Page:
The impact of diverse student backgrounds and flexible delivery modes on assessment outcomes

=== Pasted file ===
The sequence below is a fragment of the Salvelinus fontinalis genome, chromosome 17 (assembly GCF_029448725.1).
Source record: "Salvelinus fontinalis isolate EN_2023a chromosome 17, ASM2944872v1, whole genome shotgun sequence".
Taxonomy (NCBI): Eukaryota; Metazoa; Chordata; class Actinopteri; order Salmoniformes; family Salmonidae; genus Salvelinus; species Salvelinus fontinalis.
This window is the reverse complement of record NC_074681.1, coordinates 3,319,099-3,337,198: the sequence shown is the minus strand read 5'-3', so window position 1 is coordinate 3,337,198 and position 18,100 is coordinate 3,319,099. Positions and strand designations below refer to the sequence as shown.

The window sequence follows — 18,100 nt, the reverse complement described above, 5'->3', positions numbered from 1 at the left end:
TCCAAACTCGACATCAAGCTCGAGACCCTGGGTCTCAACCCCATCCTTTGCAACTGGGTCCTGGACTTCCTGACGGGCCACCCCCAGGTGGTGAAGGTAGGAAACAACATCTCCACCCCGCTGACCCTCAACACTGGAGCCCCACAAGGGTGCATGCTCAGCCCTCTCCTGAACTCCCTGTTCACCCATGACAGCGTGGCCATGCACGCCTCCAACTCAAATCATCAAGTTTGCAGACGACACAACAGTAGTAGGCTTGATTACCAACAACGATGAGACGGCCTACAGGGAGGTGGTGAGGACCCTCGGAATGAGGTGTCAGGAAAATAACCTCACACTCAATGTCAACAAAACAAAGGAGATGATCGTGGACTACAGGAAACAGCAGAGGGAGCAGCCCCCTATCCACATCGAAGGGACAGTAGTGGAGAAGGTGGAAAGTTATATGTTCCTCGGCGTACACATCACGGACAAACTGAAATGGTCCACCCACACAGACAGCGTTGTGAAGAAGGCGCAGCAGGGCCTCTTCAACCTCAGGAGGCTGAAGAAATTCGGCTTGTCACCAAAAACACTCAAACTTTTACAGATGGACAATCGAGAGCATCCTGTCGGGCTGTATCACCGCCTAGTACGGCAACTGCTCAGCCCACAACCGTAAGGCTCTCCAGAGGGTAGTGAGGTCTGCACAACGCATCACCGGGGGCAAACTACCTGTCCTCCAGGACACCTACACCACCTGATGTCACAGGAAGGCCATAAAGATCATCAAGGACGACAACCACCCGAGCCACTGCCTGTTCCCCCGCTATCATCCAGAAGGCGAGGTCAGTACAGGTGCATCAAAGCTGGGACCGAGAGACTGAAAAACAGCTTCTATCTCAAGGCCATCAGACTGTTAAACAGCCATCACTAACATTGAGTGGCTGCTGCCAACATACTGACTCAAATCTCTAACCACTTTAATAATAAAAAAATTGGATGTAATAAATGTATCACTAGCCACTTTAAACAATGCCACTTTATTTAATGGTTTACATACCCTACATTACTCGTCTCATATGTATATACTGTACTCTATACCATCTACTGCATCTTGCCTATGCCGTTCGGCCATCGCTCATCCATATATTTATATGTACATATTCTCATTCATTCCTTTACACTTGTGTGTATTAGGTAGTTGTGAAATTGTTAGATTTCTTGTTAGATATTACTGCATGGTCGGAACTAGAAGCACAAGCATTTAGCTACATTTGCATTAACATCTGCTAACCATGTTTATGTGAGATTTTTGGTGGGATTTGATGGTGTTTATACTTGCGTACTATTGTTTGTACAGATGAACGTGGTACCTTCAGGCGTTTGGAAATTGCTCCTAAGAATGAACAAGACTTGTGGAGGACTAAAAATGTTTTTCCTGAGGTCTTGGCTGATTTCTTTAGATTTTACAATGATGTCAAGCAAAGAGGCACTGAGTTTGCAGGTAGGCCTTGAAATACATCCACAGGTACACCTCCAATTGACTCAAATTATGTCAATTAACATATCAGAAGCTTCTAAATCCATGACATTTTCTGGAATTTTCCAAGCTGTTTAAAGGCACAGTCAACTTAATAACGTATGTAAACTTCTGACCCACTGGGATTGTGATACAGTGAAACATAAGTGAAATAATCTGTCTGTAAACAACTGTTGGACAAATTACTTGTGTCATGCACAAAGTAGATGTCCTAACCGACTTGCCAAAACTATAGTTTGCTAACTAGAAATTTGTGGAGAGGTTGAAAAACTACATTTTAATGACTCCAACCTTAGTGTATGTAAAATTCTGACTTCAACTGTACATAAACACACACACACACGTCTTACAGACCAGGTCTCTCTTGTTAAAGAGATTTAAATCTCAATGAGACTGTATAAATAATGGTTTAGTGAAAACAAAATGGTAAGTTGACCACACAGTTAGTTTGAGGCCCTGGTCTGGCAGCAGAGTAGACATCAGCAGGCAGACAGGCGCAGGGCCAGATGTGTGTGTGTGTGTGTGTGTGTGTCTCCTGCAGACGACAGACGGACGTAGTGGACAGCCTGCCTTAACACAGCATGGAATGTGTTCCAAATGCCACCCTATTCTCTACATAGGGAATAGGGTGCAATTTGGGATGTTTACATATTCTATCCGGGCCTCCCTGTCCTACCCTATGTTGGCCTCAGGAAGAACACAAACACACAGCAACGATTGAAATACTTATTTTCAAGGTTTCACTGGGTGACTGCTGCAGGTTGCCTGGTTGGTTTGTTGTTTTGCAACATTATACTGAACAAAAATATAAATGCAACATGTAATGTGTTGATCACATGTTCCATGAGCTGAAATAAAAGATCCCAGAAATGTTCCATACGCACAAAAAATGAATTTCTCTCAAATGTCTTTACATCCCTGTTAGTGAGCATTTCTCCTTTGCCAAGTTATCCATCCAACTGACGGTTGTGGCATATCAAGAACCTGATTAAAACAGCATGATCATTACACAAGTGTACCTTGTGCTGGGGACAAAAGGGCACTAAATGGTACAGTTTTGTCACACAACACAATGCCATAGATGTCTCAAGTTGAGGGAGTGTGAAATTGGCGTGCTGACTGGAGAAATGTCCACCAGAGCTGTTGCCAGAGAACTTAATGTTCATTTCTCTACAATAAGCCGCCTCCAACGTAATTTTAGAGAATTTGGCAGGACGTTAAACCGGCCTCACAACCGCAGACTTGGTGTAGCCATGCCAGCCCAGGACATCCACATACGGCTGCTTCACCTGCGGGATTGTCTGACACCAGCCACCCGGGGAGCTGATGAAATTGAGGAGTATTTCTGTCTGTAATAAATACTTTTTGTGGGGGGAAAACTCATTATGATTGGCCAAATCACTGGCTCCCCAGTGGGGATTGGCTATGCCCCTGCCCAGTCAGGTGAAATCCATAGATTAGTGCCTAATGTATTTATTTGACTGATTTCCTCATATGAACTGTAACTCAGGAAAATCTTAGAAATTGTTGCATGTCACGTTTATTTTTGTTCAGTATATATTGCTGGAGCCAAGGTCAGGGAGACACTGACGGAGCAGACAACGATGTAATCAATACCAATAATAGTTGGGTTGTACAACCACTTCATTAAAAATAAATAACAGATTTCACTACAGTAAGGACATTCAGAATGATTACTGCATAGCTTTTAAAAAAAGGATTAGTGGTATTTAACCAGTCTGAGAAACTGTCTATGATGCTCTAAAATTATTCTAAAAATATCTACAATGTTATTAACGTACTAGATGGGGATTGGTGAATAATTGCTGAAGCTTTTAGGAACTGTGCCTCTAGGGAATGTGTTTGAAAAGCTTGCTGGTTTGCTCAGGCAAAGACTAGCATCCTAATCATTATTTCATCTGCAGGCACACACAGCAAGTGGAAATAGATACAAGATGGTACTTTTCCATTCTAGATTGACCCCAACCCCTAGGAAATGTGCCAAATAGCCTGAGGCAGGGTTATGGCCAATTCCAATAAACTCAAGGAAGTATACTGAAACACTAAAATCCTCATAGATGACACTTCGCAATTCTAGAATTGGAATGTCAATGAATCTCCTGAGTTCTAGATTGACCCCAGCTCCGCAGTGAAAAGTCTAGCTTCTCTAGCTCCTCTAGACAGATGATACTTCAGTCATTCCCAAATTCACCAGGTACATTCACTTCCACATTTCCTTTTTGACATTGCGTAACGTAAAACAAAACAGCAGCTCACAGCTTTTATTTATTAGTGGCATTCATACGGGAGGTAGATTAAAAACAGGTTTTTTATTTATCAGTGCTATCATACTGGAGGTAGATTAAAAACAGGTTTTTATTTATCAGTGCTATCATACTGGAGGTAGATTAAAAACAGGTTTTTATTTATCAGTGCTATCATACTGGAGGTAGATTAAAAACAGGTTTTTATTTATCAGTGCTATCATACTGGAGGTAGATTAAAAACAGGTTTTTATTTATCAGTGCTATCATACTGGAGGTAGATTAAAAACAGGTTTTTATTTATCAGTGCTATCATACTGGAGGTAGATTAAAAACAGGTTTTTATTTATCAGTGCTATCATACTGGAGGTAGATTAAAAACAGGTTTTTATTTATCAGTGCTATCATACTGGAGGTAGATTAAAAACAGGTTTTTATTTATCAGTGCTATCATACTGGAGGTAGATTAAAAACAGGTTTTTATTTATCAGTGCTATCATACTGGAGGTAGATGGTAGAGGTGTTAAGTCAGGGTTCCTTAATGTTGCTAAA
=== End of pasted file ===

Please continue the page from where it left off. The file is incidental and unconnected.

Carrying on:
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Managing the diversity of student backgrounds in today's complex higher education classrooms is a challenging task for lecturers. This paper reports on action research involving a complex nested group of units in Geographic Information Science (GIS) delivered to a diverse student body, including international and domestic students from different disciplines studying in on-campus, online and distance education modes. GIS is a technology-dependent discipline of relevance to a wide variety of other disciplines including, for example land management, urban development or health sciences, to facilitate land-use planning, map disease distribution, analyse spatial patterns of crime or model urban growth. The concern of the lecturer was that adaptation of the learning activities necessary for accommodating flexible modes of delivery and student backgrounds would impact on student assessment outcomes. The research findings indicate that while there were some significant differences in assessment outcomes associated with student backgrounds and discipline, no differences could be ascribed to, for example, language background of students. This paper discusses the study and seeks explanations for the results. The implications for teaching and further action research with this unit in order to sustain student numbers and teaching and learning standards in the future are also presented.
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